warning

[ wawr-ning ]
/ ˈwɔr nɪŋ /

noun

the act or utterance of one who warns or the existence, appearance, sound, etc., of a thing that warns.
something that serves to warn, give notice, or caution: We fired a warning at the intruders.
Meteorology. an announcement from the U.S. National Weather Service alerting the public that a storm or other weather-related hazard is imminent and that immediate steps should be taken to protect lives and property.Compare advisory(def 5), storm warning(def 2), watch(def 20).

adjective

serving to warn, advise, caution: a warning bell.

Nearby words

  1. warne,
  2. warner,
  3. warner robins,
  4. warner, charles dudley,
  5. warner, glenn scobey,
  6. warning coloration,
  7. warning track,
  8. warningly,
  9. warp,
  10. warp and woof

Origin of warning

before 900; Middle English (noun); Old English war(e)nung precaution; see warn, -ing1, -ing2

Related formswarn·ing·ly, adverb

warn

[ wawrn ]
/ wɔrn /

verb (used with object)

verb (used without object)

to give a warning; caution: to warn of further disasters.

Origin of warn

before 1000; Middle English warnen, Old English warnian; cognate with German warnen. Cf. ware2

Related forms

Synonym study

Warn, caution, admonish imply attempting to prevent another from running into danger or getting into unpleasant or undesirable circumstances. To warn is to speak plainly and usually in strong terms: to warn him about danger and possible penalties. To caution is to advise about necessary precautions, to put one on one's guard about possibly harmful circumstances or conditions, thus emphasizing avoidance of undesirable consequences: to caution him against driving in such weather. Admonish suggests giving earnest, authoritative advice with only tacit references to danger or penalty: to admonish a person for neglecting his duties.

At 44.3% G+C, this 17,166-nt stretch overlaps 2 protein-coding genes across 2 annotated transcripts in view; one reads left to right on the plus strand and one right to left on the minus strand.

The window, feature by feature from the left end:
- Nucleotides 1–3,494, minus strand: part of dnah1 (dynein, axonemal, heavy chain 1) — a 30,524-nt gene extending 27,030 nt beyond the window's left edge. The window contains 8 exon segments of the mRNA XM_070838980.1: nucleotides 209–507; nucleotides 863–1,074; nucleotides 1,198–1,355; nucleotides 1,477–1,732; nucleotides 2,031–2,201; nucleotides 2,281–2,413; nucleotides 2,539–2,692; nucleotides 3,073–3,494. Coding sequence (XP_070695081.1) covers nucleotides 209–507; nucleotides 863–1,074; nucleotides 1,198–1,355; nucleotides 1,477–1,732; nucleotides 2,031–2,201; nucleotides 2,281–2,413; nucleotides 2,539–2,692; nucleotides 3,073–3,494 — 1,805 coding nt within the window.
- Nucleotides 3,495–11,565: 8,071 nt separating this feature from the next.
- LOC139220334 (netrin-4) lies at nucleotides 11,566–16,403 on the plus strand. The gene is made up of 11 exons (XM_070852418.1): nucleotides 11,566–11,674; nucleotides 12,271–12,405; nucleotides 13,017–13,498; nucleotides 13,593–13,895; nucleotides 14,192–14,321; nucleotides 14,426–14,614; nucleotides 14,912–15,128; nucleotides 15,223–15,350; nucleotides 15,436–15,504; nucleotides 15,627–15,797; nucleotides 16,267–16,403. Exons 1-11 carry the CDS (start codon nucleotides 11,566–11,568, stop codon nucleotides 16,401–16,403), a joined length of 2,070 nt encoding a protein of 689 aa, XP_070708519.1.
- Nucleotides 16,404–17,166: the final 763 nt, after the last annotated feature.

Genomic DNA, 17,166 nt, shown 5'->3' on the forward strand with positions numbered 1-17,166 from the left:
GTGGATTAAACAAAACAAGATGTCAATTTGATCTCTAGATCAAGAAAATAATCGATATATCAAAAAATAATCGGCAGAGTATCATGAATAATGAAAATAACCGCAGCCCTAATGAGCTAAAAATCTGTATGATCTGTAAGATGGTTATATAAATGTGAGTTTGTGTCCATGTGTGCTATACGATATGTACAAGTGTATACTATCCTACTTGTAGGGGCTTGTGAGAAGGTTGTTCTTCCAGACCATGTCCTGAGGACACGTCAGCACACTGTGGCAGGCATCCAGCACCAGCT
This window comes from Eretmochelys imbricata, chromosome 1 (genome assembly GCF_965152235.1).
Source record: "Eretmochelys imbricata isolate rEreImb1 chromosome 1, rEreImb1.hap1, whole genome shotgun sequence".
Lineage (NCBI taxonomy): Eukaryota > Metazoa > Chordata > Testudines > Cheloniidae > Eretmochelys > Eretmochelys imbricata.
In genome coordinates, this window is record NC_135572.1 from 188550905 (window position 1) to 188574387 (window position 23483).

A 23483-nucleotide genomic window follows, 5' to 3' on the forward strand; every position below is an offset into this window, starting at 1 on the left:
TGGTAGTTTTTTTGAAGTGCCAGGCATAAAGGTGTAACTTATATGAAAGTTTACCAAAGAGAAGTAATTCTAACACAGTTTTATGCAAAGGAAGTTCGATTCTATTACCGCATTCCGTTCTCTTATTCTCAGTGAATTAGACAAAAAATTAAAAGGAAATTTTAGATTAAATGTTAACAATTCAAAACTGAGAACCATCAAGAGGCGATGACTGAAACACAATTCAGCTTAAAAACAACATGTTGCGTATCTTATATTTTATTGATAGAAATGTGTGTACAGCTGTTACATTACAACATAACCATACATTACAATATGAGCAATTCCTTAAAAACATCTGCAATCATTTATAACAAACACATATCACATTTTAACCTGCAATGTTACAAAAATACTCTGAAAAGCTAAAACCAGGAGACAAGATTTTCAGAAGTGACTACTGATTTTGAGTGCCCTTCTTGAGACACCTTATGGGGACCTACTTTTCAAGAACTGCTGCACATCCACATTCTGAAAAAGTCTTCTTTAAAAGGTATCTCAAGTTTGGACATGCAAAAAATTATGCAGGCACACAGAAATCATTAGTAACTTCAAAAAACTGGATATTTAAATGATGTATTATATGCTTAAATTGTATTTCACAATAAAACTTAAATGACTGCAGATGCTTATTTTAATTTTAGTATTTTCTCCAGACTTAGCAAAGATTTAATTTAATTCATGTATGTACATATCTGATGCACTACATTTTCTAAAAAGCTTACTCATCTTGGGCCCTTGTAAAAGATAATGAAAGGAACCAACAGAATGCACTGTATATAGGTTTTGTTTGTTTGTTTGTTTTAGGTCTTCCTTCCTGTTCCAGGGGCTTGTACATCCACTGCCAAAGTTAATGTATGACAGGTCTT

Dictionary.com Unabridged Based on the Random House Unabridged Dictionary, © Random House, Inc. 2019

Examples from the Web for warning


British Dictionary definitions for warning

warning

/ (ˈwɔːnɪŋ) /

noun

a hint, intimation, threat, etc, of harm or danger
advice to beware or desist
an archaic word for notice (def. 6)

adjective

(prenominal) intended or serving to warna warning look
(of the coloration of certain distasteful or poisonous animals) having conspicuous markings, which predators recognize and learn to avoid; aposematic
Derived Formswarningly, adverb

warn

/ (wɔːn) /

verb

to notify or make (someone) aware of danger, harm, etc
(tr; often takes a negative and an infinitive) to advise or admonish (someone) as to action, conduct, etcI warn you not to do that again
(takes a clause as object or an infinitive) to inform (someone) in advancehe warned them that he would arrive late
(tr; usually foll by away, off, etc) to give notice to go away, be off, etche warned the trespassers off his ground
Derived Formswarner, noun

Word Origin for warn

Old English wearnian; related to Old High German warnēn, Old Norse varna to refuse

Collins English Dictionary - Complete & Unabridged 2012 Digital Edition © William Collins Sons & Co. Ltd. 1979, 1986 © HarperCollins Publishers 1998, 2000, 2003, 2005, 2006, 2007, 2009, 2012

Word Origin and History for warning

warn

v.

Old English warnian "to give notice of impending danger," also intransitive, "to take heed," from West Germanic *warnojanan (cf. Old Norse varna "to admonish," Old High German warnon "to take heed," German warnen "to warn"); related to Old English wær "aware, cautious" (see wary). Related: Warned; warning.

Online Etymology Dictionary, © 2010 Douglas Harper